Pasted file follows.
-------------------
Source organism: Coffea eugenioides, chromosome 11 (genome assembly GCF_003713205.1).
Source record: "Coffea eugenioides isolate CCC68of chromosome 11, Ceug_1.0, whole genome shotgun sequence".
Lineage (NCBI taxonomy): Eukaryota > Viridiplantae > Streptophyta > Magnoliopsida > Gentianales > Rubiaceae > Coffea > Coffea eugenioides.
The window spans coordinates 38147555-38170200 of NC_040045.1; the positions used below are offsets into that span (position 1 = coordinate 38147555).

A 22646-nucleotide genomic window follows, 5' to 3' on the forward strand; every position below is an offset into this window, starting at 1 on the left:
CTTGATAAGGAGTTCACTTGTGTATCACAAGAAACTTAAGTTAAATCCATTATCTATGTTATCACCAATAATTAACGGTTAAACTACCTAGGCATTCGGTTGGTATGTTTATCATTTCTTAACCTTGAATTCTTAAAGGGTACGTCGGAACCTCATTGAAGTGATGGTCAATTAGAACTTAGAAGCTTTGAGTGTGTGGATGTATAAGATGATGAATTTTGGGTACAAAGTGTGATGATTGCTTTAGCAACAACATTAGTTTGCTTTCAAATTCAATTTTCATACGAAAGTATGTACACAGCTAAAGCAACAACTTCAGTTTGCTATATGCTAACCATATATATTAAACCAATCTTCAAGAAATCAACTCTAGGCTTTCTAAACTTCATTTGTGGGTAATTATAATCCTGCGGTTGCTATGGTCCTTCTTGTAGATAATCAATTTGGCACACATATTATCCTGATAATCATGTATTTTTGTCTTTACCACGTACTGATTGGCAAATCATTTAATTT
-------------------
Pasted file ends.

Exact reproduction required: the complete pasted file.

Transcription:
Source organism: Coffea eugenioides, chromosome 11 (genome assembly GCF_003713205.1).
Source record: "Coffea eugenioides isolate CCC68of chromosome 11, Ceug_1.0, whole genome shotgun sequence".
Lineage (NCBI taxonomy): Eukaryota > Viridiplantae > Streptophyta > Magnoliopsida > Gentianales > Rubiaceae > Coffea > Coffea eugenioides.
The window spans coordinates 38147555-38170200 of NC_040045.1; the positions used below are offsets into that span (position 1 = coordinate 38147555).

A 22646-nucleotide genomic window follows, 5' to 3' on the forward strand; every position below is an offset into this window, starting at 1 on the left:
CTTGATAAGGAGTTCACTTGTGTATCACAAGAAACTTAAGTTAAATCCATTATCTATGTTATCACCAATAATTAACGGTTAAACTACCTAGGCATTCGGTTGGTATGTTTATCATTTCTTAACCTTGAATTCTTAAAGGGTACGTCGGAACCTCATTGAAGTGATGGTCAATTAGAACTTAGAAGCTTTGAGTGTGTGGATGTATAAGATGATGAATTTTGGGTACAAAGTGTGATGATTGCTTTAGCAACAACATTAGTTTGCTTTCAAATTCAATTTTCATACGAAAGTATGTACACAGCTAAAGCAACAACTTCAGTTTGCTATATGCTAACCATATATATTAAACCAATCTTCAAGAAATCAACTCTAGGCTTTCTAAACTTCATTTGTGGGTAATTATAATCCTGCGGTTGCTATGGTCCTTCTTGTAGATAATCAATTTGGCACACATATTATCCTGATAATCATGTATTTTTGTCTTTACCACGTACTGATTGGCAAATCATTTAATTT